Around 2,400 kids each year – or close to 50 children each week – are injured after being struck or run over by a car that is backing out from a driveway. Of these, around 2 kids will die each week from their injuries, (or around 100 every year), according to 2007 data from NHTSA. In sum, backover accidents account for around 42 percent of all non-traffic related auto fatalities involving children each year. More often than not, it’s a relative behind the wheel – often a parent – who runs the child over.

How do driveway accidents happen? These accidents occur from a lapse in supervision as someone is either leaving or coming home from a trip. A child is lost track of for just a moment and ends up either in front of or in back of the car without the driver noticing. A child may slip out the door without being seen, and so the person leaving assumes the child is still safely inside. Occasionally they occur because a child is playing / hiding underneath a car. 39 percent of backovers happen at home.

What parents can do to avoid driveway accidents

  1. Walk around the vehicle before you get in to drive away, looking not just around the tires and underneath the car but also in the general vicinity in each direction for any kids that may be nearby (yours or someone else’s). If there are, make sure you keep a visual on them your entire time backing out. Stop immediately if you lose sight of one. Do this every time you back out. Kids are everywhere and you don’t want to be one of those people who accidentally hits a child in the parking lot.
  2. Understand that ALL vehicles have blind zones, and get to know where they are on your vehicle. Every car has areas in the front and back that can’t be seen from the driver’s seat. Blind zones in the front of the car can extend 6 to 8 feet long and be as wide as the car. Blind zones in the back can be even longer – seven to eight feet wide and as much as 20 to 30 feet (6-9 m) long. The higher off the ground the driver sits and the bigger the car, the larger the vehicles blind zones.
  3. Never back out in a hurry. It doesn’t matter how rushed or how late to work you are, that 10-20 seconds you might save in your rush to back out is not going to make an appreciable difference.
  4. Be sure to keep your driveway / yard clear of toys, balls, sports equipment, or other debris that could tempt a child to dart behind your car.
  5. Hold toddlers and young preschoolers when someone is backing out so they aren’t tempted to run away or wiggle from your grasp.
  6. As soon as your kids can walk and talk, explain to them how important it is to never try and run· after mommy or run / play behind a car. If they need to get an adult’s attention, they can jump up and down or wave their arms while shouting, but not run after the car .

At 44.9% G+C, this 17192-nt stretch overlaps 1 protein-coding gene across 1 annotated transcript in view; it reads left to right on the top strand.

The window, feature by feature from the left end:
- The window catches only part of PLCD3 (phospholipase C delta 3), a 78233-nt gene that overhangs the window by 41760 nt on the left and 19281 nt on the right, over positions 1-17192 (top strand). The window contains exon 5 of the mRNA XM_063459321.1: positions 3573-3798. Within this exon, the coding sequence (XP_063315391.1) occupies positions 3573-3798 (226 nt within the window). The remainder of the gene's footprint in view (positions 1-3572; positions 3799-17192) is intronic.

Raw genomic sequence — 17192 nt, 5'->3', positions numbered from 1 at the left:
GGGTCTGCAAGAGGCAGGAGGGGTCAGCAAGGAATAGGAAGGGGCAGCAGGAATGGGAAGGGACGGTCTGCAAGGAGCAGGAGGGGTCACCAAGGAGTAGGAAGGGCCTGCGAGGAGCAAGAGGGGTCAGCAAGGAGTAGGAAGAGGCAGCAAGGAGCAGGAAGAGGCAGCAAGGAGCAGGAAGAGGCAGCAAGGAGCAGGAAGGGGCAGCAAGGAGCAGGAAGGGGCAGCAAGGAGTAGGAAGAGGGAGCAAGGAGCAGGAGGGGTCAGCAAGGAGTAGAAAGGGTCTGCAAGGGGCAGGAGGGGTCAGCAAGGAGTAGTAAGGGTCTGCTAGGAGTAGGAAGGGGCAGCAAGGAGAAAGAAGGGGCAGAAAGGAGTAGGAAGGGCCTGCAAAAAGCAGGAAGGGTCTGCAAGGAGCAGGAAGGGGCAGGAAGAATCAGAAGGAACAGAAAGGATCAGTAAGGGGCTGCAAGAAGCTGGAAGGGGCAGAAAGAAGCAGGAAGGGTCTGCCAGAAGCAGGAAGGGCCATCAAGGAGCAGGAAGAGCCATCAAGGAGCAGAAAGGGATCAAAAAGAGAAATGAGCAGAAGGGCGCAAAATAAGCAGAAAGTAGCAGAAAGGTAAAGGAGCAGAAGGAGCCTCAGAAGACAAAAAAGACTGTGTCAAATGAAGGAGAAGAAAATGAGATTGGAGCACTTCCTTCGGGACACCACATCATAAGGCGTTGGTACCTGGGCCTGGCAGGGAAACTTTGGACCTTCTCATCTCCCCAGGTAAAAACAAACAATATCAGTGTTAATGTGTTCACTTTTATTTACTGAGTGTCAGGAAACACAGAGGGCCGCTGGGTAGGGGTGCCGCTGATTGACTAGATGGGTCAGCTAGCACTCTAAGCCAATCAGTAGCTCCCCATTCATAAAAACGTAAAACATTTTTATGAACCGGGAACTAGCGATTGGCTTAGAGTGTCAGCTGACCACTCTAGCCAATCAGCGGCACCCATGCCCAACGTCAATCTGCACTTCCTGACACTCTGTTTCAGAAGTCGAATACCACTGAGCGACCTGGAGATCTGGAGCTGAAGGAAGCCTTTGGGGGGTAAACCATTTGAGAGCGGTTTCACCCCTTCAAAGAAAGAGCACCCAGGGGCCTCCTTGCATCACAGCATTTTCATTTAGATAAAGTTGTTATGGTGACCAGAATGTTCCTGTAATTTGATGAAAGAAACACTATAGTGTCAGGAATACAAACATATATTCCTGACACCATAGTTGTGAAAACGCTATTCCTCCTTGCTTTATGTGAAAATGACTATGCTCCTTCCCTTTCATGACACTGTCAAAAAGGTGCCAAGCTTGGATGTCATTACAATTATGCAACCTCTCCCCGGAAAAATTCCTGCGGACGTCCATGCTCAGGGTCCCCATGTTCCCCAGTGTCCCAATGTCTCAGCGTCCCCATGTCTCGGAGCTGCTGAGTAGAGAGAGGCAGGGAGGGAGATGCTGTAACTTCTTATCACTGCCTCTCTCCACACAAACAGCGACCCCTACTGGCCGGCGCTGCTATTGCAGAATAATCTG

7. Take extra care if you drive a large vehicle because they are likely to have bigger blind zones. Roll down your windows while backing out of your driveway or parking space so that you’ll be able to hear what is happening outside of your vehicle.

Backup Safety Systems for Cars

Newer cars can come equipped with optional backup safety systems to help prevent these accidents, and you can also opt for a retrofit. There are two types of backup safety systems: rear sensors and rearview cameras. An audio backup sensor kit can run anywhere from $50 to $250, a backup video system can start at around $100-$200 for the camera and dashboard monitor, and up to $1,000 to install a complete video navigation system. You can purchase such systems at your local electronics store or car dealer, and pay for installation or install them yourself.

The best system to have is a rearview video system that will give you a wide angle view of everything behind your car. Backup motion sensors (which beep if something is behind you) are less reliable but could help improve safety. Just be sure not to use these systems as a crutch in place of other safety habits. Backup sensors are not foolproof (they may not sound for a stationary child, for example), and even with a camera, you should still do a walk around to ensure there are no kids playing underneath or around the car, where your camera may not see. Use these systems to aid you when reversing out, but don’t let them replace traditional methods.

Runaway Car Accidents Involving Children

Runaway cars are an often overlooked danger to children. Since 2002, at least 100 kids have died inside a runaway car. Numerous accidents have taken place in which children outside a car have been hit and killed by someone else’s runaway car.

Parents often leave their kids inside the car when conducting simple errands, such as getting gas, checking the air on their tires, or even stepping out for just a moment to talk to someone. During this time a child may move around, somehow dislodging the gear from park. Other accidents occur when children are playing in cars and deactivate the emergency brake, put the transmission into gear, or otherwise get the car rolling. Some parents may simply forget to set the brake after parking on a slope, and can’t correct it once they realize their mistake. However it happens, the runaway vehicle ends up rolling into traffic and being struck by another car. In some cases, kids may panic and try to jump out, and end up falling out of the car and being run over.

Simple steps parents can take to reduce this risk:

  1. Always use your emergency brake! Apply it even when you don’t think you’re parked on a slope. In some municipalities, it is actually illegal NOT to use your emergency brake. Just keep in mind that this does not prevent a car from being shifted into gear, which may overpower the emergency brake.